2. Ross has to stop empowering the players. It seems after every loss we hear of unnamed players complaining about the coaches and the schemes and how the coaching staff is holding the players back. Firing Philbin and Coyle was clearly a move to appease the players as much it was the fans.
The Dolphins are 1-3, but their season is hardly over. Interim coach Dan Campbell, a former 10-year tight end who last played in 2009, might turn out to be a fine head coach. And new defensive coordinator Lou Anarumo might be able to fix what’s ailing the defense. But they’re both first-timers in their new jobs, and neither is known as an X’s and O’s savant.
Campbell will probably change the culture in Miami — he had players perform the hard-nosed “Oklahoma Drill” in his first practice last week — but instilling toughness and improving the team’s mind-set isn’t going to help them beat the Patriots. It’s about scheming and game-planning, and do we really think Campbell and Anarumo are going to match wits with Bill Belichick and the Patriots? Good luck.
Keeping pace with the Patriots
A couple of Patriots-related tidbits:
■ The Patriots will have an interesting portfolio of draft picks in 2016. They traded their fifth-round pick for Texans wide receiver Keshawn Martin, received the Texans’ sixth-round pick in addition for Martin, traded a sixth-rounder for linebacker Jon Bostic, will likely receive a seventh-rounder from the Texans for Ryan Mallett, and, of course, won’t have their first-round pick because of Deflategate.
That leaves them with picks in the second, third, fourth, sixth, and two in the seventh round. But they should cash in on compensatory picks. OverTheCap.com projects the Patriots to get an extra third-rounder for losing Darrelle Revis, a fifth-rounder for Vince Wilfork, a sixth-rounder for Shane Vereen, and a seventh-rounder for Akeem Ayers.
And don’t be surprised if a quarterback-desperate team throws a first-round pick at the Patriots for Jimmy Garoppolo. Houston Texans, anyone?
It’s important to note that if the Patriots trade for a first-round pick, the NFL will take away whichever one is higher.
■ Why did the Patriots, who never invest in running backs, sign Dion Lewis to a contract extension through 2017 after just three games? In true Patriot fashion, the team got tremendous value out of the deal.
Lewis, who has two TDs and is averaging 108.3 yards from scrimmage per game, realistically signed a three-year deal (2015-17) for only $600,000 guaranteed (his signing bonus). Lewis’s new 2015 cash intake is $1.185 million (signing bonus plus $585,000 league-minimum salary), or the same as Brandon Bolden, a core special teams player who has touched the ball eight times this year.
Lewis’s base salary in 2016 will be $800,000, less than punter Ryan Allen’s ($1 million) and about half of this year’s lowest restricted free agent tender of $1.542 million. Lewis’s base salary in 2017 will be a modest $1.2 million, and his salary cap number will be the second lowest of all running backs under contract for that year. Lewis doesn’t have any guaranteed money for 2016 or 2017, and most of the contract is tied up in him being healthy ($12,500 per game) and productive (as much as $900,000 per season based on playing time).
Lewis is unproven but probably would have made more money had he waited until free agency this offseason. As comparisons, Vereen got $4.75 million guaranteed last spring, while backup running back Roy Helu got $4.1 million over two years, with $2.1 million essentially guaranteed. Lewis is arguably much better than both.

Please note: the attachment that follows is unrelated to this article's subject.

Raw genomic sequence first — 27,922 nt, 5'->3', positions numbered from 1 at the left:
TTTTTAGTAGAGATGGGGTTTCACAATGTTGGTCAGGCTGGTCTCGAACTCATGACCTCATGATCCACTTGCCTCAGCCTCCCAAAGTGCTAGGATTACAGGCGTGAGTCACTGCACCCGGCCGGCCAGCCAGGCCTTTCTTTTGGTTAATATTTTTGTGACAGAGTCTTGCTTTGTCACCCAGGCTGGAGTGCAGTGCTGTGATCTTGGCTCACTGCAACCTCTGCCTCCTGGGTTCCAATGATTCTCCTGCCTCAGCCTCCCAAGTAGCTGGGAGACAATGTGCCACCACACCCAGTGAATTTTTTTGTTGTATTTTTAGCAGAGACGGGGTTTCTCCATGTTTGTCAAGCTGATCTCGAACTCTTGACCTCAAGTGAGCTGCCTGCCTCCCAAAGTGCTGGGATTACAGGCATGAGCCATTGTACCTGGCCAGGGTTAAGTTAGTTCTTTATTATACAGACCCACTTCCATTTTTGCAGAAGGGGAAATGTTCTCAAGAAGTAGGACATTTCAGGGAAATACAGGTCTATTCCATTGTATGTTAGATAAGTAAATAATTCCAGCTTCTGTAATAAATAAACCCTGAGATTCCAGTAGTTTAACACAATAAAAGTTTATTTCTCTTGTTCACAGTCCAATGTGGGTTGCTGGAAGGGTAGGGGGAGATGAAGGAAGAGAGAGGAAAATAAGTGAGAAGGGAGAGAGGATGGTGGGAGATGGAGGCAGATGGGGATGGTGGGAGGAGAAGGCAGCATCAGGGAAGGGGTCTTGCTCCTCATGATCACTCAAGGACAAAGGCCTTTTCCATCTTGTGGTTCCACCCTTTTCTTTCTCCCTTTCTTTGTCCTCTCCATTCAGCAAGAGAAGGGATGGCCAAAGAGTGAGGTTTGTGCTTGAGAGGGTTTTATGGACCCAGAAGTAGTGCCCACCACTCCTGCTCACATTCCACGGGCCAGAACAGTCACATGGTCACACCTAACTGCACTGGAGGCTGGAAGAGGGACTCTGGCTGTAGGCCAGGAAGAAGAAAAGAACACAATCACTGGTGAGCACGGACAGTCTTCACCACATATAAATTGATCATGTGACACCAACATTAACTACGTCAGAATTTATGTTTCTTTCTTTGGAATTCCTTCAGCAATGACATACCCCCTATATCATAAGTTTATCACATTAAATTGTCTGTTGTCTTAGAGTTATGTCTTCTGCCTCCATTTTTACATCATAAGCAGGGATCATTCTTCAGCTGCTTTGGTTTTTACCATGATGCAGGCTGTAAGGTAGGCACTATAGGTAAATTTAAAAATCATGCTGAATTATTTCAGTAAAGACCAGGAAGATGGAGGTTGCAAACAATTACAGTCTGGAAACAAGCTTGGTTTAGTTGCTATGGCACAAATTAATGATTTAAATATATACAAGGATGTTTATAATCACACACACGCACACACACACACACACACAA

It’s hard to blame Lewis for wanting to put a little extra money in his pocket, but we’re told the Patriots were shocked that Lewis accepted this below-market deal.
Kicking misses keep on coming
Our weekly look at extra points and two-point conversions:
■ Extra points, Week 4: Kickers went 59 for 63 (93.7 percent) last week. The Giants’ Josh Brown, the Buccaneers’ Kyle Brindza, and the Eagles’ Caleb Sturgis each missed a kick, and the Bears’ Robbie Gould had one blocked.
■ Extra points, 2015 season: Kickers are 285 for 302 (94.4 percent). The 17 misses are more than double the eight misses from all of last season. Fifteen kickers have missed at least one extra point this year, while 20 kickers remain perfect. Randy Bullock and Brindza are the only kickers to miss two extra points, and both have since been cut by their teams.
■ Two-point conversions, Week 4: Teams went 3 for 4 (75 percent). The Giants, Bengals, and Browns were successful, while the Buccaneers were denied.
■ Two-point conversions, 2015 season: Teams are 15 of 29 (51.7 percent).
Belichick’s coaching curse
Bill Belichick’s coaching disciples haven’t been very successful once they branch out on their own, and Thursday’s terrible loss to the Colts had us thinking that Houston’s Bill O’Brien may be experiencing the same fate.
The coaches follow the same trend — getting worse in their second year. Their records: Romeo Crennel (Browns): 6-10, 4-12; Eric Mangini (Jets): 10-6, 4-12; Nick Saban (Dolphins): 9-7, 6-10; Josh McDaniels (Broncos): 8-8, 4-12; O’Brien: 9-7, 1-4.
Note to O’Brien: Pick a quarterback and stick with him (cough Brian Hoyer, cough).
Rex Ryan wants to build a bully in Buffalo, but the Bills need to tone it down and stop beating themselves. The Bills have 13 personal fouls — nine for roughness, three for unsportsmanlike conduct, and one for taunting. No other team in the NFL has more than six . . . Since 1990, 25 teams have started 1-3 and made the playoffs (the last to do it were Carolina and Philadelphia in 2013). Only one won the Super Bowl: the 2001 Patriots . . . If the Patriots beat the Cowboys on Sunday, the NFL will have had six teams at 4-0 this year, the most in history . . . The Toronto Sun reported last week that the NFL is considering Toronto and Vancouver for future International Series games, but the Canadian cities trail the United Kingdom, Germany, Mexico, and Brazil in terms of priority The Los Angeles Daily News also reported that Rams owner Stan Kroenke is eyeing Toronto or London in case NFL owners block his move to Los Angeles . . . You won’t see too many stats credited to the website Pro Football Focus anymore. The popular stats and analysis website recently changed its business model and is only providing its stats on a business-to-business basis. The site works with 19 NFL teams . . . Don’t look now, but we could have a huge Patriots-Jets game at Foxborough in a couple of weeks. The Patriots could be 5-0 if they take care of the Cowboys and Colts, and the Jets could be 4-1 if they beat Washington following their bye this weekend.
The Colts face Houston on Thursday night with an opportunity to stretch their winning streak against AFC South foes to 16 games, an NFL record. Here’s how their divisional run of dominance compares to the previous record holder and their closest competition: